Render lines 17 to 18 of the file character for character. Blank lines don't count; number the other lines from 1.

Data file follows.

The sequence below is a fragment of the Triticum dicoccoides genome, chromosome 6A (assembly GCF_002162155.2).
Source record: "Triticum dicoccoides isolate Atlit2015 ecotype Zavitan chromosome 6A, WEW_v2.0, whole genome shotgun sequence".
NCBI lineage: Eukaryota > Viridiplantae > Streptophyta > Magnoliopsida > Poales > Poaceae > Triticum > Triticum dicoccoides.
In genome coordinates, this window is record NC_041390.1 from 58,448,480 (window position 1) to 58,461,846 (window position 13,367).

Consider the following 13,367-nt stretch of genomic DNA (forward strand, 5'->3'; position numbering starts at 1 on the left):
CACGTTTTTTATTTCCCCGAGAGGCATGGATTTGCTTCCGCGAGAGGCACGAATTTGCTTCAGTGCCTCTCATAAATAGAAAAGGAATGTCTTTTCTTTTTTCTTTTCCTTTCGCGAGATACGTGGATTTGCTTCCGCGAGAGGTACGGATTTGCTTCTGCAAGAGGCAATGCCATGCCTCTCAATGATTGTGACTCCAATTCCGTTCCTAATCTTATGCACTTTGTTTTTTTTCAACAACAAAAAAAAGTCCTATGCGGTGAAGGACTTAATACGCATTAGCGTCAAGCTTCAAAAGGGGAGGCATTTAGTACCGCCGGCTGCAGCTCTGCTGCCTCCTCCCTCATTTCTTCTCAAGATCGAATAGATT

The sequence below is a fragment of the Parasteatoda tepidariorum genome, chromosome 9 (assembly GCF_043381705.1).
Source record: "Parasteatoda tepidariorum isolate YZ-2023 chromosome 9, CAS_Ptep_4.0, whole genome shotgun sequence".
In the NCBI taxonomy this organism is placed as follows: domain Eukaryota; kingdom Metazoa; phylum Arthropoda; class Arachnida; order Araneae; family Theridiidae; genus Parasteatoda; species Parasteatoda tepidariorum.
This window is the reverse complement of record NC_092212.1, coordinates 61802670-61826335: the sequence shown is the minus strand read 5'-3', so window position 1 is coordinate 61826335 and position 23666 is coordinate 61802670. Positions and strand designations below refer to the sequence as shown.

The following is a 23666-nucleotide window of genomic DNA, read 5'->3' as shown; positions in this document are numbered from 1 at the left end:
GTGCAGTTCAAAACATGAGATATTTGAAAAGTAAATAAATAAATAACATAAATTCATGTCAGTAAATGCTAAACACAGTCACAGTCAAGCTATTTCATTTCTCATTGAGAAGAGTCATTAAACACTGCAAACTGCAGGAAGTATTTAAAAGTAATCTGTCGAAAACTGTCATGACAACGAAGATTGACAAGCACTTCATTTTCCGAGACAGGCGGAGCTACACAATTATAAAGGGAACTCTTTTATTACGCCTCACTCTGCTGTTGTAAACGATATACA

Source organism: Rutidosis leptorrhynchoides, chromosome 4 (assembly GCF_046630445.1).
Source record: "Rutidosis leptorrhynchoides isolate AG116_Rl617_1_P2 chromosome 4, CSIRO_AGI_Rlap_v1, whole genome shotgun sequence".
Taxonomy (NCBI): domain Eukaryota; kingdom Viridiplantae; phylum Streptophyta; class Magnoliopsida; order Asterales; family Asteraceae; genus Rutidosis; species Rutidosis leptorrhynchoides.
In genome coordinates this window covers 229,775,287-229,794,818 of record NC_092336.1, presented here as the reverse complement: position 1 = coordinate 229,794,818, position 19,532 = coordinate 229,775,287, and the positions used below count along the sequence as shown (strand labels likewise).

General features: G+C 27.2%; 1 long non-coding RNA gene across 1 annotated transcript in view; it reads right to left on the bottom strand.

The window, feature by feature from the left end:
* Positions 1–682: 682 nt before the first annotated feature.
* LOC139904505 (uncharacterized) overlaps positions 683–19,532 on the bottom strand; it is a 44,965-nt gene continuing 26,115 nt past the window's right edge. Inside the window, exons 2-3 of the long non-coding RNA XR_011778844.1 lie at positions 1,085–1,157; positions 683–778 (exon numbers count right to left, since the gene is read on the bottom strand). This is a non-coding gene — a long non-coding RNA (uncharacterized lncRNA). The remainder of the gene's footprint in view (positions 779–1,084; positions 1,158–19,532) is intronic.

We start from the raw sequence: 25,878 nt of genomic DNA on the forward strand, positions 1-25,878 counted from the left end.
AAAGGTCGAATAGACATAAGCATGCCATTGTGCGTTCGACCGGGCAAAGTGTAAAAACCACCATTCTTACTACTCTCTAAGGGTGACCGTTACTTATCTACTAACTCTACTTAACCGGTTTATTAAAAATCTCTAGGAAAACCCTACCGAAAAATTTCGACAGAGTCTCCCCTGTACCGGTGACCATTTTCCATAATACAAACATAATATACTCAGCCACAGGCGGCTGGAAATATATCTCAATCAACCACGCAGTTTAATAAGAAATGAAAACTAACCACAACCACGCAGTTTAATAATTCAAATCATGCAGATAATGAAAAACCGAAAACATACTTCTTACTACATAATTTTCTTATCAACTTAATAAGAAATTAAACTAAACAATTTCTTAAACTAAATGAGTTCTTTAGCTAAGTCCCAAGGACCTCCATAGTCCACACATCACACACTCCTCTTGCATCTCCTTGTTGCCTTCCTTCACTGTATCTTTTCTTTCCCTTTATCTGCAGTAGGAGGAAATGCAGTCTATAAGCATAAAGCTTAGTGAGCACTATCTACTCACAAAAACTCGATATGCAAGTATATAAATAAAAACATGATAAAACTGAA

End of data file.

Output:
General features: G+C 27.2%; 1 long non-coding RNA gene across 1 annotated transcript in view; it reads right to left on the bottom strand.

The window, feature by feature from the left end: